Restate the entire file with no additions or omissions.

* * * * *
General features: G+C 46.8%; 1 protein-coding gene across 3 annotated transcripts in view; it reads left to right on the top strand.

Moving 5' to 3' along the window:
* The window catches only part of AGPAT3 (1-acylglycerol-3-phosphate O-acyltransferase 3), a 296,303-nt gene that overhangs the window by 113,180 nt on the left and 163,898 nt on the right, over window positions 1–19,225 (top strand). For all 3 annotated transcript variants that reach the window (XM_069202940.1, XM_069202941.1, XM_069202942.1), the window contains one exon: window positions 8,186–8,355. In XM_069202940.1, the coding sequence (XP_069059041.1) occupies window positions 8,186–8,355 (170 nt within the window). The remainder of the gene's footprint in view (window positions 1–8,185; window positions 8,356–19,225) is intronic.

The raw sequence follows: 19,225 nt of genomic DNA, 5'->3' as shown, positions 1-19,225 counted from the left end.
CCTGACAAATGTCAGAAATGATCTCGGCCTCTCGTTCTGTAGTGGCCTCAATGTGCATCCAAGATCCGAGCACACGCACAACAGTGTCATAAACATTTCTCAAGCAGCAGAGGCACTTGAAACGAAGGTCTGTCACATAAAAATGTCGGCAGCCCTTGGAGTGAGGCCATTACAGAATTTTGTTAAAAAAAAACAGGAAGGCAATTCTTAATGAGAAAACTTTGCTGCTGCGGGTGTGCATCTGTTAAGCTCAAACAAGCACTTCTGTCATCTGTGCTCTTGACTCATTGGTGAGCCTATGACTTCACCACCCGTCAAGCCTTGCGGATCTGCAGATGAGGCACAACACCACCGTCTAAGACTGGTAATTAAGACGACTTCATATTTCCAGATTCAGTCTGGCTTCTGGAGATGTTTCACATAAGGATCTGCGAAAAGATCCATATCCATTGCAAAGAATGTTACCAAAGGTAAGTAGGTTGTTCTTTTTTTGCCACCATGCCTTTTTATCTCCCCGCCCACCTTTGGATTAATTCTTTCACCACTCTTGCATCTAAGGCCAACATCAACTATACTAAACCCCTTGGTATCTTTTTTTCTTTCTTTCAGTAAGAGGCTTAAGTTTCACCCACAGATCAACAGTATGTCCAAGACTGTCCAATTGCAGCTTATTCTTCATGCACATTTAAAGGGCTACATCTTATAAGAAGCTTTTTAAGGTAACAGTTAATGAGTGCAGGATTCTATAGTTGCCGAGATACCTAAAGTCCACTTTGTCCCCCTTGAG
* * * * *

General features: G+C 46.8%; 1 protein-coding gene across 3 annotated transcripts in view; it reads left to right on the top strand.

Moving 5' to 3' along the window:
* The window catches only part of AGPAT3 (1-acylglycerol-3-phosphate O-acyltransferase 3), a 296,303-nt gene that overhangs the window by 113,180 nt on the left and 163,898 nt on the right, over window positions 1–19,225 (top strand). For all 3 annotated transcript variants that reach the window (XM_069202940.1, XM_069202941.1, XM_069202942.1), the window contains one exon: window positions 8,186–8,355. In XM_069202940.1, the coding sequence (XP_069059041.1) occupies window positions 8,186–8,355 (170 nt within the window). The remainder of the gene's footprint in view (window positions 1–8,185; window positions 8,356–19,225) is intronic.

The raw sequence follows: 19,225 nt of genomic DNA, 5'->3' as shown, positions 1-19,225 counted from the left end.
CCTGACAAATGTCAGAAATGATCTCGGCCTCTCGTTCTGTAGTGGCCTCAATGTGCATCCAAGATCCGAGCACACGCACAACAGTGTCATAAACATTTCTCAAGCAGCAGAGGCACTTGAAACGAAGGTCTGTCACATAAAAATGTCGGCAGCCCTTGGAGTGAGGCCATTACAGAATTTTGTTAAAAAAAAACAGGAAGGCAATTCTTAATGAGAAAACTTTGCTGCTGCGGGTGTGCATCTGTTAAGCTCAAACAAGCACTTCTGTCATCTGTGCTCTTGACTCATTGGTGAGCCTATGACTTCACCACCCGTCAAGCCTTGCGGATCTGCAGATGAGGCACAACACCACCGTCTAAGACTGGTAATTAAGACGACTTCATATTTCCAGATTCAGTCTGGCTTCTGGAGATGTTTCACATAAGGATCTGCGAAAAGATCCATATCCATTGCAAAGAATGTTACCAAAGGTAAGTAGGTTGTTCTTTTTTTGCCACCATGCCTTTTTATCTCCCCGCCCACCTTTGGATTAATTCTTTCACCACTCTTGCATCTAAGGCCAACATCAACTATACTAAACCCCTTGGTATCTTTTTTTCTTTCTTTCAGTAAGAGGCTTAAGTTTCACCCACAGATCAACAGTATGTCCAAGACTGTCCAATTGCAGCTTATTCTTCATGCACATTTAAAGGGCTACATCTTATAAGAAGCTTTTTAAGGTAACAGTTAATGAGTGCAGGATTCTATAGTTGCCGAGATACCTAAAGTCCACTTTGTCCCCCTTGAG